The recent birth of the first ever gene edited children raises imminent questions about the future of embryonic gene editing research. The use of the CRISPR-cas9 genome editing system (CRISPR) to edit embryonic cells initially raised widespread criticism and calls for an international ban on genome editing research based on concerns that research would inevitably lead to reproductive applications. Despite this, governments around the world are now reviewing the regulatory frameworks that oversee genetic technologies and embryonic gene editing research is progressing in some jurisdictions.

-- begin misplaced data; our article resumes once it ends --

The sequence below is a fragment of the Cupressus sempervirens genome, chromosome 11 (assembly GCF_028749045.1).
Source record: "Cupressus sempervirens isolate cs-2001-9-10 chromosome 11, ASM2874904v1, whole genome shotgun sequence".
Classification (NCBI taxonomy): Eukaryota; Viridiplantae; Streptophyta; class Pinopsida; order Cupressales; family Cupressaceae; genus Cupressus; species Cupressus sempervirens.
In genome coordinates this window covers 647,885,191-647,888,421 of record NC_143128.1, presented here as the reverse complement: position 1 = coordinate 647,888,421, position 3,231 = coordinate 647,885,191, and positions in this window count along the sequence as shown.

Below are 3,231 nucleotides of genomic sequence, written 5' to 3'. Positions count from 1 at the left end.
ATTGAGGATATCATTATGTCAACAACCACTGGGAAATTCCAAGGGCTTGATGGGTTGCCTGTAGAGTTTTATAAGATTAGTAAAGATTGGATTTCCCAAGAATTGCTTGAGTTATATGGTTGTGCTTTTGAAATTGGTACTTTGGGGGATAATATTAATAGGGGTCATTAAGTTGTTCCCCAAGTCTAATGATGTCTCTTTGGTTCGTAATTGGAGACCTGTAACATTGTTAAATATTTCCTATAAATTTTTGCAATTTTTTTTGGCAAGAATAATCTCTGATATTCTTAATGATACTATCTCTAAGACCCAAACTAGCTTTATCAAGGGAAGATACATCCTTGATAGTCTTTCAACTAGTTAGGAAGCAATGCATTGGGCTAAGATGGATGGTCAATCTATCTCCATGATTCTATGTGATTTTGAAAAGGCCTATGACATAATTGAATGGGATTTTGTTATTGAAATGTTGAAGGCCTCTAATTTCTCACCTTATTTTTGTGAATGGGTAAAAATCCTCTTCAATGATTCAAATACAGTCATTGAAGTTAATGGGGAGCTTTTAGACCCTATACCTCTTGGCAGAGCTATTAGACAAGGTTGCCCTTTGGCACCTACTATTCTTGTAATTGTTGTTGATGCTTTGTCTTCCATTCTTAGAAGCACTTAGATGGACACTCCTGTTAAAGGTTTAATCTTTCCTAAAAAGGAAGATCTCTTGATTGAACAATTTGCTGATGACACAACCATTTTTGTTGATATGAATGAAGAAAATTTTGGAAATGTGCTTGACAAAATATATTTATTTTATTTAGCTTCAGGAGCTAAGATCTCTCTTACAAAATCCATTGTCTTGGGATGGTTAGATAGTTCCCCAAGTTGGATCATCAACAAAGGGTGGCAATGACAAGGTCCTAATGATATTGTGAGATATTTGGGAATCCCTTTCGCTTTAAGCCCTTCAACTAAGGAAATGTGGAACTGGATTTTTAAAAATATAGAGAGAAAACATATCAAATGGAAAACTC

In Australia, although the use of genome editing in reproduction is clearly prohibited, the legality of embryonic gene editing research remains unclear. The Prohibition of Human Cloning for Reproduction Act 2002(Cth) and the Research Involving Human Embryos Act 2002(Cth) expressly regulate the use of genome editing in early human embryos. In this paper we analyse how these two Acts regulate research involving CRISPR and the implications of this for research practices in Australia. We argue that, given the current regulatory uncertainty around the legality of genome editing research in Australia, legislative reform is needed. We propose some reforms that would provide greater clarity in this area and ensure the availability of suitable embryos to make gene editing research feasible.